12 Aug2015

P1030549 (1)

Carefully place the block of Himalayan pink salt on a “flame diffuser” so that the flames from your stovetop burner aren’t hitting the salt directly. Turn your flame up to medium for about 20 minutes, and then high until the block of salt is nice and hot (a recommended 400-500F hot, but there’s no easy way of checking how hot it actually is). I had the heat on for a good 40 minutes which seemed like enough time, but in retrospect, I think this would have been better done in an oven.

P1030558

I peeled nice fresh prawns and laid them directly on the slab of salt. they cooked in just a minute or two per side. It was obvious to me that the block wasn’t quite hot enough and I let it heat up for another 10 minutes. Next, I tried thin slices of hanger steak, a tough cut, precisely because of the legendary tenderizing abilities of salt blocks… then finally, I tried a thin fillet of lap-lapu, which of all the items cooked, was a bit of a disaster, as the skin stuck well and truly to the salt and a flip over was a messy and ugly proposition.

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In the end, we ended up with succulent and just brine-y enough prawns, beautiful slices of tender steak, and a salty and crumbly fillet of fish. It was interesting and all, but I am not sure we would be doing this regularly unless I find a better way to make use of the block. Other suggestions include a cold sashimi serving platter, which sounds interesting enough, so maybe I will scrape this block and re-use it in cold format the next time around. I am sure many of you are thinking, wasn’t the food really salty? No, it surprisingly was not overly salty.

 

COMMENTS:

  1. Kasseopeia says:

    So I guess it keeps the food moist while imparting very little (relative to size of said block of salt) saltiness? It would make sense. considering that we do bake fish surrounded by salt and it turns out moist and not salty at all.

    Aug 12, 2015 | 5:08 pm

     
  2. Lissa says:

    Hi Marketman. How do you clean up this block of salt? Do you chip off the soiled portions? So eventually, there will be too little left? I guess you can’t run this in water.

    Aug 13, 2015 | 10:05 am

     
  3. ami says:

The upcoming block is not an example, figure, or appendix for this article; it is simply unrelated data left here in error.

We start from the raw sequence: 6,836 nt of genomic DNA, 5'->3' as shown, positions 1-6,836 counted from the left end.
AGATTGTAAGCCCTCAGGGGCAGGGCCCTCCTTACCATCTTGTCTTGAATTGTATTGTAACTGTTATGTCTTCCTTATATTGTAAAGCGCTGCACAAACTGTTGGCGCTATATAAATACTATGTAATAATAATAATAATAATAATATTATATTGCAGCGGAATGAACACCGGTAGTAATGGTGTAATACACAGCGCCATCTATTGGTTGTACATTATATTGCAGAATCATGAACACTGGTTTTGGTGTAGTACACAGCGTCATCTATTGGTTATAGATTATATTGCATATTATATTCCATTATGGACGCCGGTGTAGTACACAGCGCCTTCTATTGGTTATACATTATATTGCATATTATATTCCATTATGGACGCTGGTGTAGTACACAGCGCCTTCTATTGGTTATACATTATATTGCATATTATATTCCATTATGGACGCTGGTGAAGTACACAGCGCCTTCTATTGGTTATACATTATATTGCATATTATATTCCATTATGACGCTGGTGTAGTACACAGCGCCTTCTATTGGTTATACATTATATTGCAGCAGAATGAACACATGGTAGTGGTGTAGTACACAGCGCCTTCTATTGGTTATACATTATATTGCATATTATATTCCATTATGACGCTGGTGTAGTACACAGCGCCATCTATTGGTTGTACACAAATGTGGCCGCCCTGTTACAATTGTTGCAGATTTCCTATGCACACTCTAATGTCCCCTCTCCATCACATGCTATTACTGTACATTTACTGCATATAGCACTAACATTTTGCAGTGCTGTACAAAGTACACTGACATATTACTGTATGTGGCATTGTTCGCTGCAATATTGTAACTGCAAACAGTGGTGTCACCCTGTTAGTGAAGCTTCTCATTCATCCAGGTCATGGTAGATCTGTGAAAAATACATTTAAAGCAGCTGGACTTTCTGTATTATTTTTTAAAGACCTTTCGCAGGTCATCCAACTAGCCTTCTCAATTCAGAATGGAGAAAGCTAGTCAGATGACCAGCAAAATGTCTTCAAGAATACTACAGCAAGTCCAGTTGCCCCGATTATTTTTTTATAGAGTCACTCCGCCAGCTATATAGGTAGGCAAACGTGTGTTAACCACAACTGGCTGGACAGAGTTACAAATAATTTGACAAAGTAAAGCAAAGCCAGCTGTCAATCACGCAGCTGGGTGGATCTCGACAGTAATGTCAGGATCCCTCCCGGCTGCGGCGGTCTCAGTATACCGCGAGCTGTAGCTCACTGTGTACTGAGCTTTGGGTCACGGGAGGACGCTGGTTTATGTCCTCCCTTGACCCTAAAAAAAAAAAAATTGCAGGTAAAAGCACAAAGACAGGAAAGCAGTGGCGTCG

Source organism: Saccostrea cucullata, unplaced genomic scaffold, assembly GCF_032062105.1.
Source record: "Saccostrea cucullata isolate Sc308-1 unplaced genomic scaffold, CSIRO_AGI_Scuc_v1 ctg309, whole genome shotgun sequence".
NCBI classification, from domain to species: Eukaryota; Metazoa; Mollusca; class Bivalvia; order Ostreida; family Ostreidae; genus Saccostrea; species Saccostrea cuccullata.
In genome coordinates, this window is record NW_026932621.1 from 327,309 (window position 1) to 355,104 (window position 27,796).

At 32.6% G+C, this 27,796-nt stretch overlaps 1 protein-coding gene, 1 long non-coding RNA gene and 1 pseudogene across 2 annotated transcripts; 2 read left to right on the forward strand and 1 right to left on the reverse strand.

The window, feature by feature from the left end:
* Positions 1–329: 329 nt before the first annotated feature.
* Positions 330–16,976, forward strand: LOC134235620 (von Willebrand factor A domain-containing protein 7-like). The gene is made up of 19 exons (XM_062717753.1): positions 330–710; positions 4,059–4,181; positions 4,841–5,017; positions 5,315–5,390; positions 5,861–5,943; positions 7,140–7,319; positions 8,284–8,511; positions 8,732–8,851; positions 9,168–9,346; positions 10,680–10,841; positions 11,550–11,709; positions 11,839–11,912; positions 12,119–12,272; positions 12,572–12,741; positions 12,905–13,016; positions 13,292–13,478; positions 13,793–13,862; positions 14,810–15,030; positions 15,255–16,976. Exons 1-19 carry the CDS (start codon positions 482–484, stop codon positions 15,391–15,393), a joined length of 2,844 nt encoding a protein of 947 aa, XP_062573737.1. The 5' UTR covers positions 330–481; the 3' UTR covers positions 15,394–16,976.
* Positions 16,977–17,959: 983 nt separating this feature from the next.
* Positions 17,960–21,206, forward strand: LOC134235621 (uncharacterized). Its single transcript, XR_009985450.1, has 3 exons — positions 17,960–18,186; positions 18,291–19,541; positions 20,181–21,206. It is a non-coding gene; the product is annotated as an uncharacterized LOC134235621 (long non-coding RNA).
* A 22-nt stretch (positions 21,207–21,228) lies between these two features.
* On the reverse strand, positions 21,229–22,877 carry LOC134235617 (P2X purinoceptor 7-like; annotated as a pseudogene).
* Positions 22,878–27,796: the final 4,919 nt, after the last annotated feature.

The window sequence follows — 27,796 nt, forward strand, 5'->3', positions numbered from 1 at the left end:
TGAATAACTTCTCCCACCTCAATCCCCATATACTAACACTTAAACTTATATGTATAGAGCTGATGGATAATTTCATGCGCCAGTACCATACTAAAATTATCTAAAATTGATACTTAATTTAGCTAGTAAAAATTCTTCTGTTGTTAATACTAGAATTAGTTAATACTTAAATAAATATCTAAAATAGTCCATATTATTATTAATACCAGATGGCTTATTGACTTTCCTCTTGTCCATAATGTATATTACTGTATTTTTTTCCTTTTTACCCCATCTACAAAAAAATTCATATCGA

Interesting. It’s the first time I’ve heard of salt block cooking. Does the block stay solid when heated or does it melt a little?

    Aug 13, 2015 | 12:36 pm

     
  4. Kouta says:

    Ami, I am sure it doesn’t for it is SALT

    Aug 13, 2015 | 6:29 pm

     
  5. Natie says:

    One learns something new everyday.. Thanks, MM

    Aug 14, 2015 | 11:02 pm

     
  6. Lor says:

    I have a pink himalayan salt block too, i’d say double if not triple the thickness of yours, but in a nice square. I found that the best way to get it hot all the way through was to put it in the oven for 15-20 minutes at 300F (though my gas oven tends to run hotter). This gets the block heated all the way to the core, then I move it to the gas top to keep the heat up. I’ve done thin burger patties, shrimp, and even salmon (without excessive sticking, though it could be due to the oily fish.)

    In all, it’s a fun conversation piece, but a raging hassle. So I’ve been using it as a serving block instead for things that need to stay warm but will be eaten quickly.

    Aug 15, 2015 | 12:35 pm

     
  7. friedneurons says:

    Hehe. A couple of years ago I received a similar Himalayan salt block as a present. I used it a couple of times, with reasonable success, but in the end I concluded that the end result wasn’t worth the time (and gas consumption and CO2 emissions). So I ended up washing the surface of the block away, and breaking the block into chunks, which I now use to periodically refill our salt grinder. :)

    Aug 16, 2015 | 12:17 am

     
  8. Mmm says:

    Hi, where did you buy your salt block? I’m looking for one here in Manila. Thanks!

    Jul 5, 2016 | 3:30 pm

     
  9. Marketman says:

    Mmm, it was a gift from houseguests, I think they got it at Williams Sonoma in the states. I haven’t seen them in this size in Manila.

    Jul 5, 2016 | 9:08 pm

     
 

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